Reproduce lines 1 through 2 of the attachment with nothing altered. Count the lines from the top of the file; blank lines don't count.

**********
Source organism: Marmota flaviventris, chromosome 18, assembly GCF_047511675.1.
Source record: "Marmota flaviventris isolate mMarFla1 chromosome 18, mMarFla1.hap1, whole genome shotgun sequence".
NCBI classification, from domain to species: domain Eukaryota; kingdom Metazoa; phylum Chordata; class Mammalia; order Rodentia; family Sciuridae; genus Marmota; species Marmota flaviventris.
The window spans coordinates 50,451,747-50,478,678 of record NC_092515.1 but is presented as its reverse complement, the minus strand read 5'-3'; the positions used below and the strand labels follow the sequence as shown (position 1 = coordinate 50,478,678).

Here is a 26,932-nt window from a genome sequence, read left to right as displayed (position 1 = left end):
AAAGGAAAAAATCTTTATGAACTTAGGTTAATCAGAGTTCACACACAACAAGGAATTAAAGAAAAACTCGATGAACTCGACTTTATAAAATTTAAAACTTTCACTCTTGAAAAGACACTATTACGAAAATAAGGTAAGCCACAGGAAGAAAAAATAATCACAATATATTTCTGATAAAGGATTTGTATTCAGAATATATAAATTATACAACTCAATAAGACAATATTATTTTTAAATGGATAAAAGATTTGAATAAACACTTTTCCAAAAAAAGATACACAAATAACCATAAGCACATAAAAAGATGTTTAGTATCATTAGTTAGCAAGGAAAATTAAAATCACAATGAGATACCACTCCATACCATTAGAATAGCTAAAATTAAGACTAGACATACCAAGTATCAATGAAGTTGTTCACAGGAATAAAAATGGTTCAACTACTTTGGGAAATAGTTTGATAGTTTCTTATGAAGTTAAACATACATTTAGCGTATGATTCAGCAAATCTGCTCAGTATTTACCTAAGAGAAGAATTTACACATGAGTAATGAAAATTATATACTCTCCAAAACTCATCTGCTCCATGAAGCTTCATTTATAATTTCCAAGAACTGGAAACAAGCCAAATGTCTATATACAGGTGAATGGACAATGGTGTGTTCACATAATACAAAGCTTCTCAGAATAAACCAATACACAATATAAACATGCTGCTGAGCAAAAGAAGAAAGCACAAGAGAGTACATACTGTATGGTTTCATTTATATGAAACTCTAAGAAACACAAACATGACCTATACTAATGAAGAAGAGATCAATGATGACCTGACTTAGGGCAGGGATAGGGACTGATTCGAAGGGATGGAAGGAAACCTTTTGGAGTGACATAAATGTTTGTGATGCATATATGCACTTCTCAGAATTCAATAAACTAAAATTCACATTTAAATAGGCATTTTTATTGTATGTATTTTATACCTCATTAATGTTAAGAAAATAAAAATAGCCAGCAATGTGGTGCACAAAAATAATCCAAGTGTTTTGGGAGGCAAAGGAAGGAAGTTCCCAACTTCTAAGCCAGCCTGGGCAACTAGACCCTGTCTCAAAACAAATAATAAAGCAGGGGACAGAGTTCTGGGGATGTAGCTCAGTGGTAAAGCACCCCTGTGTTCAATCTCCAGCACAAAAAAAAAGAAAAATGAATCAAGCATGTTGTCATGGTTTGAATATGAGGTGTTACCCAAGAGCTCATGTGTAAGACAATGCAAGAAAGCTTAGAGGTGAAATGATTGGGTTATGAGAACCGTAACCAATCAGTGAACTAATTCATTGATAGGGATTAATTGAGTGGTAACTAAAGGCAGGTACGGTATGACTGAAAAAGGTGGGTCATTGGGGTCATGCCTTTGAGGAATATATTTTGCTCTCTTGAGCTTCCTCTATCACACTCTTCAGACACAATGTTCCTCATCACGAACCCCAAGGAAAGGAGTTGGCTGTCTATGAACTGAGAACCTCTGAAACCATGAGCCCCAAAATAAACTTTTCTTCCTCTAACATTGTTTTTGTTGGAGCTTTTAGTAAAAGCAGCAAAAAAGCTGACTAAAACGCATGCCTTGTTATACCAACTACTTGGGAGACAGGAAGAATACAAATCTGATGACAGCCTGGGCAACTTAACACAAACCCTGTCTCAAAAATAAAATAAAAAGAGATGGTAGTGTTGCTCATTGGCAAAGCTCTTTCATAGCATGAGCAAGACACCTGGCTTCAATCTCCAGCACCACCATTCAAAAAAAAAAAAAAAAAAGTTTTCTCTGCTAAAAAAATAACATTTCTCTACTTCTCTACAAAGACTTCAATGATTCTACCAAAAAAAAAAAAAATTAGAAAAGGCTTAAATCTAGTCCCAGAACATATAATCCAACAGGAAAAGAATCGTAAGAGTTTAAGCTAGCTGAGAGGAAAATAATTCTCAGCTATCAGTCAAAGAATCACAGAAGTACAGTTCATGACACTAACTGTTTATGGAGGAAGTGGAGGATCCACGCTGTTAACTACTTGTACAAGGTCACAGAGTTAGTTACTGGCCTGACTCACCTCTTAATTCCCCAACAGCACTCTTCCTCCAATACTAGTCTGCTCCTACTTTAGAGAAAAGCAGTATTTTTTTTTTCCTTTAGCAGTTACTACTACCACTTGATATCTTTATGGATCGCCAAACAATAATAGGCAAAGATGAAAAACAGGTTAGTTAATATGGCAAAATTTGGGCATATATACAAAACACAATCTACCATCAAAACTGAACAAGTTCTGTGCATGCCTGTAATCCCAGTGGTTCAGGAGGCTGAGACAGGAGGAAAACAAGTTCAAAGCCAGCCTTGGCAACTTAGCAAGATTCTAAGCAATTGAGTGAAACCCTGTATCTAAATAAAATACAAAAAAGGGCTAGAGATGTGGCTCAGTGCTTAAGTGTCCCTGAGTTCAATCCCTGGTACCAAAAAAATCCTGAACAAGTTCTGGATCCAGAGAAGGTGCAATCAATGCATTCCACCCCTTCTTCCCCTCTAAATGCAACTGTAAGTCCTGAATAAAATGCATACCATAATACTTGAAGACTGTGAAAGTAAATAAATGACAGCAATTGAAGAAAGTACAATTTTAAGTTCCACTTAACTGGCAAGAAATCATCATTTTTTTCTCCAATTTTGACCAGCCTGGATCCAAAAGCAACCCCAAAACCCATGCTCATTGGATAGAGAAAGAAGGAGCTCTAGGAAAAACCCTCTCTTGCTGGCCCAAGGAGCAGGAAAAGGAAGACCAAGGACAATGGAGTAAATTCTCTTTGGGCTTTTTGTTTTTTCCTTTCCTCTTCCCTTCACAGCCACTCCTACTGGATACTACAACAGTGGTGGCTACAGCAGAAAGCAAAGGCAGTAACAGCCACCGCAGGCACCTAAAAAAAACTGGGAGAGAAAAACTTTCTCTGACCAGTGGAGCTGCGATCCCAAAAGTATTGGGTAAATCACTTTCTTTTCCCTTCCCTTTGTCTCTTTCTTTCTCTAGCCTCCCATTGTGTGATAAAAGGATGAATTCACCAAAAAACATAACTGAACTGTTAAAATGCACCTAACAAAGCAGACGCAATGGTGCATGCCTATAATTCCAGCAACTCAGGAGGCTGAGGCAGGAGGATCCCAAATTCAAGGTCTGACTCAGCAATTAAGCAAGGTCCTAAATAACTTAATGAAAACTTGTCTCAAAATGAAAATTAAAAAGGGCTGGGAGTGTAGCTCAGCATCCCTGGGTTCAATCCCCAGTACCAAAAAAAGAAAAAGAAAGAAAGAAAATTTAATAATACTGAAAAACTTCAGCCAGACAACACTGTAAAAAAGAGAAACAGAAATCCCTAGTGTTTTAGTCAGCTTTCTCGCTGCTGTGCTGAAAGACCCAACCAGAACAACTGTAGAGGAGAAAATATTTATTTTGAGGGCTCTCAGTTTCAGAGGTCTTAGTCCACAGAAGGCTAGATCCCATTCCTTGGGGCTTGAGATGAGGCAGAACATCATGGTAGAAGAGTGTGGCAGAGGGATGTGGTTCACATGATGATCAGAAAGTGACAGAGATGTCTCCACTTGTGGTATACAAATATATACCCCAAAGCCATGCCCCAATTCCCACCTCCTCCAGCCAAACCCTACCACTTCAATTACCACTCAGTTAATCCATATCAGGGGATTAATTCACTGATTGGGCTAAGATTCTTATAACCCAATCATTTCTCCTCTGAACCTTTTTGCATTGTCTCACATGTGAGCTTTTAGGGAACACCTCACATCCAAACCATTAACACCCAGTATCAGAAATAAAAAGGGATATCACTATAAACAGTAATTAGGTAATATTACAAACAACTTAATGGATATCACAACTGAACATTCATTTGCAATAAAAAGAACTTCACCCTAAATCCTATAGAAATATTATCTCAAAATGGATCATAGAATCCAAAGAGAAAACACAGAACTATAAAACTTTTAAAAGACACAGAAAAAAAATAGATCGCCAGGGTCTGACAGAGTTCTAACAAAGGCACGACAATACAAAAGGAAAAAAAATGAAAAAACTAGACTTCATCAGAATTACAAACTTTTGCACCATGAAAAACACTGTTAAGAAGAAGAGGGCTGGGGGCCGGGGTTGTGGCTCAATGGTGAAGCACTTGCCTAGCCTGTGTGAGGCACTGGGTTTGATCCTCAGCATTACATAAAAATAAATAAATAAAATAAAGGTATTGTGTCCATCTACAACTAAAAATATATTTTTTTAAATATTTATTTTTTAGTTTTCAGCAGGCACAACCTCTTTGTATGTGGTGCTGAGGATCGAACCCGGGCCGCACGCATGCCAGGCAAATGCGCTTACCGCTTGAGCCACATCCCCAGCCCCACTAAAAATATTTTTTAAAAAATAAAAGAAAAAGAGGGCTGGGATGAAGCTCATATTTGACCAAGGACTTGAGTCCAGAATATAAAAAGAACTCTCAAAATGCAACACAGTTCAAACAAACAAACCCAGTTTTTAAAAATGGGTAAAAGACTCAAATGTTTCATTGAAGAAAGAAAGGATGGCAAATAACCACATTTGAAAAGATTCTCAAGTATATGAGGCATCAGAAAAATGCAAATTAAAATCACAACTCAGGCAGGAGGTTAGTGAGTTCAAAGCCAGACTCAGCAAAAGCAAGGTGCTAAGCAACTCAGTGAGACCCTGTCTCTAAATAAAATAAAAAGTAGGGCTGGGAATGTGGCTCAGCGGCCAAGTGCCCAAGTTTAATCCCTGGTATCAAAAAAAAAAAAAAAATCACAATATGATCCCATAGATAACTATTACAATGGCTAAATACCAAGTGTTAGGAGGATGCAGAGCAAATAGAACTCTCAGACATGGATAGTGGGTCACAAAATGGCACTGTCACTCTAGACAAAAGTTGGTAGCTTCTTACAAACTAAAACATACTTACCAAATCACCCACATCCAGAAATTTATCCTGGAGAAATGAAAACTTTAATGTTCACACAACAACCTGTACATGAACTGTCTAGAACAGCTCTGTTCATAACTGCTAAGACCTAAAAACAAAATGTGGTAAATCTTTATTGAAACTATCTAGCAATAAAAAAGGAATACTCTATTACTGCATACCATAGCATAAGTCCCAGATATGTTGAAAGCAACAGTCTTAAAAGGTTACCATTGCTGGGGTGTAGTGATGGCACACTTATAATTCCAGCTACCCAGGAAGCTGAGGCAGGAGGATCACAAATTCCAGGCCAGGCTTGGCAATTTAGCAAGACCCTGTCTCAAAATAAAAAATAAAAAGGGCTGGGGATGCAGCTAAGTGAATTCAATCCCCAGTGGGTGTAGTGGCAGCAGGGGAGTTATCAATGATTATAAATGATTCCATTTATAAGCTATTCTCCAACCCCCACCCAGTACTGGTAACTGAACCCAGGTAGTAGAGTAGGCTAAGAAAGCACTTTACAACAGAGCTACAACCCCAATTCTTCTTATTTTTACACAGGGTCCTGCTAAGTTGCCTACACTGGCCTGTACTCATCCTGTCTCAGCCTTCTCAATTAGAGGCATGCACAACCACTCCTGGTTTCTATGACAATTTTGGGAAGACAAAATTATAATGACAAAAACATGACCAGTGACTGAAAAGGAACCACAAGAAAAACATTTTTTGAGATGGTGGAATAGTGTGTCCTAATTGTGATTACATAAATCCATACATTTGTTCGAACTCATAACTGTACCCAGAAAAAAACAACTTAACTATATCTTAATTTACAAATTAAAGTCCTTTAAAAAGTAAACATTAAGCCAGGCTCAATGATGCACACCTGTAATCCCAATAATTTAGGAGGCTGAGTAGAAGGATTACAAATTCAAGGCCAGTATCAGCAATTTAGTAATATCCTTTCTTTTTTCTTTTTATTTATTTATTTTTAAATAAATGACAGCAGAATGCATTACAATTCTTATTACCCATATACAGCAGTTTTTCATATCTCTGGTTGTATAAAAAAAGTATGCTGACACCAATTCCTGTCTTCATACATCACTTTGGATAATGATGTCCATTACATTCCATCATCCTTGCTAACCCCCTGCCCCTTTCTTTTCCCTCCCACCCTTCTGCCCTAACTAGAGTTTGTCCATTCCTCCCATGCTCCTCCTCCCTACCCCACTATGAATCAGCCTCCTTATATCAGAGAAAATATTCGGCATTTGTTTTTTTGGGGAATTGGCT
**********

Source organism: Marmota flaviventris, chromosome 18, assembly GCF_047511675.1.
Source record: "Marmota flaviventris isolate mMarFla1 chromosome 18, mMarFla1.hap1, whole genome shotgun sequence".